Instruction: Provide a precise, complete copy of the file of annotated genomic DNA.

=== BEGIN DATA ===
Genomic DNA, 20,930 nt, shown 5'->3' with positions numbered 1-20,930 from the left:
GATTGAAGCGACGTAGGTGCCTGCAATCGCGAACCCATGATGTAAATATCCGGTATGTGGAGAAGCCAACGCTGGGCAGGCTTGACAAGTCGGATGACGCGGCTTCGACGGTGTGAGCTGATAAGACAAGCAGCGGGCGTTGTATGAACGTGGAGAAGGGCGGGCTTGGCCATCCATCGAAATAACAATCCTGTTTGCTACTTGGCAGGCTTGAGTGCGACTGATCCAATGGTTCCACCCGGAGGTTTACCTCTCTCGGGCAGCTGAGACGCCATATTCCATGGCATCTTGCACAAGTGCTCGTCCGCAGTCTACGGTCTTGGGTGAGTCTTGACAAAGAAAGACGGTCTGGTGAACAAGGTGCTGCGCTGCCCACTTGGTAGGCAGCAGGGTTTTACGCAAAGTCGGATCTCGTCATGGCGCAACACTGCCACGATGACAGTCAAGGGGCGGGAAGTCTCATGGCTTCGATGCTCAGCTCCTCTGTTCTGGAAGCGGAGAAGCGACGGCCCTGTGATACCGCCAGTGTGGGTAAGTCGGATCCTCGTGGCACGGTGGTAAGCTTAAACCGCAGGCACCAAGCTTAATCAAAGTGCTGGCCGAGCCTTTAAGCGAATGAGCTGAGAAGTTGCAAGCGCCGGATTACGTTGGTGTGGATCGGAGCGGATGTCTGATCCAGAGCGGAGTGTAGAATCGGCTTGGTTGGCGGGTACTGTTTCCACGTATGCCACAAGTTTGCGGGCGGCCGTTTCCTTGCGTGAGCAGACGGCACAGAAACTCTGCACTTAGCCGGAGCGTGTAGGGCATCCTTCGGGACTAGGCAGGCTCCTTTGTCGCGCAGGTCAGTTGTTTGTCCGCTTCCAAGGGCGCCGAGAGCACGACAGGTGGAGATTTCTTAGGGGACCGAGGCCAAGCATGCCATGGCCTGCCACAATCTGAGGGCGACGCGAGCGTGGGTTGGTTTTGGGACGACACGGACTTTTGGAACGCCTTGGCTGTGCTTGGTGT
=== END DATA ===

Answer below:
Genomic DNA, 20,930 nt, shown 5'->3' with positions numbered 1-20,930 from the left:
GATTGAAGCGACGTAGGTGCCTGCAATCGCGAACCCATGATGTAAATATCCGGTATGTGGAGAAGCCAACGCTGGGCAGGCTTGACAAGTCGGATGACGCGGCTTCGACGGTGTGAGCTGATAAGACAAGCAGCGGGCGTTGTATGAACGTGGAGAAGGGCGGGCTTGGCCATCCATCGAAATAACAATCCTGTTTGCTACTTGGCAGGCTTGAGTGCGACTGATCCAATGGTTCCACCCGGAGGTTTACCTCTCTCGGGCAGCTGAGACGCCATATTCCATGGCATCTTGCACAAGTGCTCGTCCGCAGTCTACGGTCTTGGGTGAGTCTTGACAAAGAAAGACGGTCTGGTGAACAAGGTGCTGCGCTGCCCACTTGGTAGGCAGCAGGGTTTTACGCAAAGTCGGATCTCGTCATGGCGCAACACTGCCACGATGACAGTCAAGGGGCGGGAAGTCTCATGGCTTCGATGCTCAGCTCCTCTGTTCTGGAAGCGGAGAAGCGACGGCCCTGTGATACCGCCAGTGTGGGTAAGTCGGATCCTCGTGGCACGGTGGTAAGCTTAAACCGCAGGCACCAAGCTTAATCAAAGTGCTGGCCGAGCCTTTAAGCGAATGAGCTGAGAAGTTGCAAGCGCCGGATTACGTTGGTGTGGATCGGAGCGGATGTCTGATCCAGAGCGGAGTGTAGAATCGGCTTGGTTGGCGGGTACTGTTTCCACGTATGCCACAAGTTTGCGGGCGGCCGTTTCCTTGCGTGAGCAGACGGCACAGAAACTCTGCACTTAGCCGGAGCGTGTAGGGCATCCTTCGGGACTAGGCAGGCTCCTTTGTCGCGCAGGTCAGTTGTTTGTCCGCTTCCAAGGGCGCCGAGAGCACGACAGGTGGAGATTTCTTAGGGGACCGAGGCCAAGCATGCCATGGCCTGCCACAATCTGAGGGCGACGCGAGCGTGGGTTGGTTTTGGGACGACACGGACTTTTGGAACGCCTTGGCTGTGCTTGGTGT